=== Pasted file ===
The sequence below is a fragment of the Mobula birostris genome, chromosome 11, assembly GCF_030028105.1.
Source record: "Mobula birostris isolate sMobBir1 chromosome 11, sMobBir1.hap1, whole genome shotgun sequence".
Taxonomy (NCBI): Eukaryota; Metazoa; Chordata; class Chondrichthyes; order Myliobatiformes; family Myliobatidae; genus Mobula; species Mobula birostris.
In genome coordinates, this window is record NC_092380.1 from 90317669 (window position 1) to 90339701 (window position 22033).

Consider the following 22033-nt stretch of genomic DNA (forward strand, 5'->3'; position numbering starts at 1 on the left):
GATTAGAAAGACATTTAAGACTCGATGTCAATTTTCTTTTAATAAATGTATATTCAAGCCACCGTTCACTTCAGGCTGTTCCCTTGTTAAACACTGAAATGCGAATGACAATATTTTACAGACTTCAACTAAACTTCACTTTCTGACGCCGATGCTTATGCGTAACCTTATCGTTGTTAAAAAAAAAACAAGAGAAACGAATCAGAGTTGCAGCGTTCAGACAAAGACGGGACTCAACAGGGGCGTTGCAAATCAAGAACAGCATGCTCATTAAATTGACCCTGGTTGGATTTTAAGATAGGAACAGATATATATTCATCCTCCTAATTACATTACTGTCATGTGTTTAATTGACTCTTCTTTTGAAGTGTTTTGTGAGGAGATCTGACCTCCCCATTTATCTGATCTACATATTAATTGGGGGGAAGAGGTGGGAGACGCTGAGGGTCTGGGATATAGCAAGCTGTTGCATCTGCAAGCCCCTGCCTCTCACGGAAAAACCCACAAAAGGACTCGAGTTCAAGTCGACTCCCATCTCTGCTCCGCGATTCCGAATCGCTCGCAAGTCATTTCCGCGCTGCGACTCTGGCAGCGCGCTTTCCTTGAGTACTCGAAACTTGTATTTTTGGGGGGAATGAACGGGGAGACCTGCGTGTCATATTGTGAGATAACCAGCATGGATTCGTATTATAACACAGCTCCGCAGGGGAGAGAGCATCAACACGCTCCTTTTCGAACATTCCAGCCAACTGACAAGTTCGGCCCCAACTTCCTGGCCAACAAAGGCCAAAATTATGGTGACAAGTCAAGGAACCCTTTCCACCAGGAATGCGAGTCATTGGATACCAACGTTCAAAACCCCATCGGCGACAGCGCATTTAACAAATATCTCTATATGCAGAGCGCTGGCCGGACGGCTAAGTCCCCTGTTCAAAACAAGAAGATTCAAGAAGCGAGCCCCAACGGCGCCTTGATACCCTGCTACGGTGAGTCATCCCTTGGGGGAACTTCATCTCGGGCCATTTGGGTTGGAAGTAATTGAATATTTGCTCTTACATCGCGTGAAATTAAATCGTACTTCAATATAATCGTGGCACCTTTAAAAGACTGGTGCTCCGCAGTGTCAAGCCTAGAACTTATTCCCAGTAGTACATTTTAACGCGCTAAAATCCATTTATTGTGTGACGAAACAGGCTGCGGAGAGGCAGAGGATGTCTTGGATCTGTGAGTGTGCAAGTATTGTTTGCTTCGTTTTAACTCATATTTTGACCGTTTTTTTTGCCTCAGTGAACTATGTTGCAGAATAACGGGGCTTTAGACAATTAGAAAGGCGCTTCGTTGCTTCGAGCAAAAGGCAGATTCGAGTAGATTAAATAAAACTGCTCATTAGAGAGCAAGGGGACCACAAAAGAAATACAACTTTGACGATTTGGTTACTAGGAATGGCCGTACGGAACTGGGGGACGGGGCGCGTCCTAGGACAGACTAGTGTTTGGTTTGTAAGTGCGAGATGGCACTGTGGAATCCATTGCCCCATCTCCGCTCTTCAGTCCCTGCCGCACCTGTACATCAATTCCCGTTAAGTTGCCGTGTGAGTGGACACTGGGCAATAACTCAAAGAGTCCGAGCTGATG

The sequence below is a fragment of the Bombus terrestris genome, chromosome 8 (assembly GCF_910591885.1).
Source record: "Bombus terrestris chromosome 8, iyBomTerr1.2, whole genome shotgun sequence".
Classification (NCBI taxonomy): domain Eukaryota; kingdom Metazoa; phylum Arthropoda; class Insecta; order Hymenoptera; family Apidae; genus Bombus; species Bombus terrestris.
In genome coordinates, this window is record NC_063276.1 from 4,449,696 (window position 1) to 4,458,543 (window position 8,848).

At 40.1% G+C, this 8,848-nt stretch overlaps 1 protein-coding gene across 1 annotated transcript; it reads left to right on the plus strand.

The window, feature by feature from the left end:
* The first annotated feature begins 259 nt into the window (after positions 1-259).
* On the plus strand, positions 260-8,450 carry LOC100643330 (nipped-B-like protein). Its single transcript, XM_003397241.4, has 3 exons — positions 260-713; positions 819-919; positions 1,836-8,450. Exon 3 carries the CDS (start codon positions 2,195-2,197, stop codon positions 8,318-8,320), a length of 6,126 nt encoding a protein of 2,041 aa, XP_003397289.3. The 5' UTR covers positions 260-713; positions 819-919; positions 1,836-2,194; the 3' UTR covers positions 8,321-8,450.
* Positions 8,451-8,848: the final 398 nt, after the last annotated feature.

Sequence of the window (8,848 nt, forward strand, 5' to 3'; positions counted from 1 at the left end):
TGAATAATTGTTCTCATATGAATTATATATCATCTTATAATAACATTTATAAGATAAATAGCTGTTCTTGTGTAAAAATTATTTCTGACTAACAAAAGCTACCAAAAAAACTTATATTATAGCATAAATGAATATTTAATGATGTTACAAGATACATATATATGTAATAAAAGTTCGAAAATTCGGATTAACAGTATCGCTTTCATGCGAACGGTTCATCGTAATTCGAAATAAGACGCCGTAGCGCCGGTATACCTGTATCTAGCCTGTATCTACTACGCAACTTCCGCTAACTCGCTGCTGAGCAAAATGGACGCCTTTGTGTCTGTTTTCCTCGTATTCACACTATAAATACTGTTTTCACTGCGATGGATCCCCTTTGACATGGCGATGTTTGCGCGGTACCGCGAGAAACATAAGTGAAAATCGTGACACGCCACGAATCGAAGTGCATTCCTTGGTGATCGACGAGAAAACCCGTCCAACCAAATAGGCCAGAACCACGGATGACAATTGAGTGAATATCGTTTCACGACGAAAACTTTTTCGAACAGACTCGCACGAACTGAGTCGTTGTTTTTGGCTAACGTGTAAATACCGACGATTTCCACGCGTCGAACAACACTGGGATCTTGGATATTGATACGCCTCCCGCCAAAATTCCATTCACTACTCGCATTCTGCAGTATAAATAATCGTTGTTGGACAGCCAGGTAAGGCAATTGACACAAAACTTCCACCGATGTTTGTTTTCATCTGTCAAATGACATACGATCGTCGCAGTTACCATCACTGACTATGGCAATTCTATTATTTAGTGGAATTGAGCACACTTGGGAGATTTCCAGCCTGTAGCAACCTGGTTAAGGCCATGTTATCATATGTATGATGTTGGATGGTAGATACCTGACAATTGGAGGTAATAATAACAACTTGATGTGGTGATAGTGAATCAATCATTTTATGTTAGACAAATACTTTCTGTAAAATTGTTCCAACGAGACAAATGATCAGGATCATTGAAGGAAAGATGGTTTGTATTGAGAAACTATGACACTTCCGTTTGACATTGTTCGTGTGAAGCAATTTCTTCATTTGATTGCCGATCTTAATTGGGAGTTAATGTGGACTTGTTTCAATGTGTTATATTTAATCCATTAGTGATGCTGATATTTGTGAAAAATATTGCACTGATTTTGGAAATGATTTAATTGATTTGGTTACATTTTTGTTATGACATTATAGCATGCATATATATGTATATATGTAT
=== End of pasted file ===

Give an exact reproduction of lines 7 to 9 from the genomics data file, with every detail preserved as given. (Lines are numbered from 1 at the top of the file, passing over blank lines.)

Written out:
The sequence below is a fragment of the Bombus terrestris genome, chromosome 8 (assembly GCF_910591885.1).
Source record: "Bombus terrestris chromosome 8, iyBomTerr1.2, whole genome shotgun sequence".
Classification (NCBI taxonomy): domain Eukaryota; kingdom Metazoa; phylum Arthropoda; class Insecta; order Hymenoptera; family Apidae; genus Bombus; species Bombus terrestris.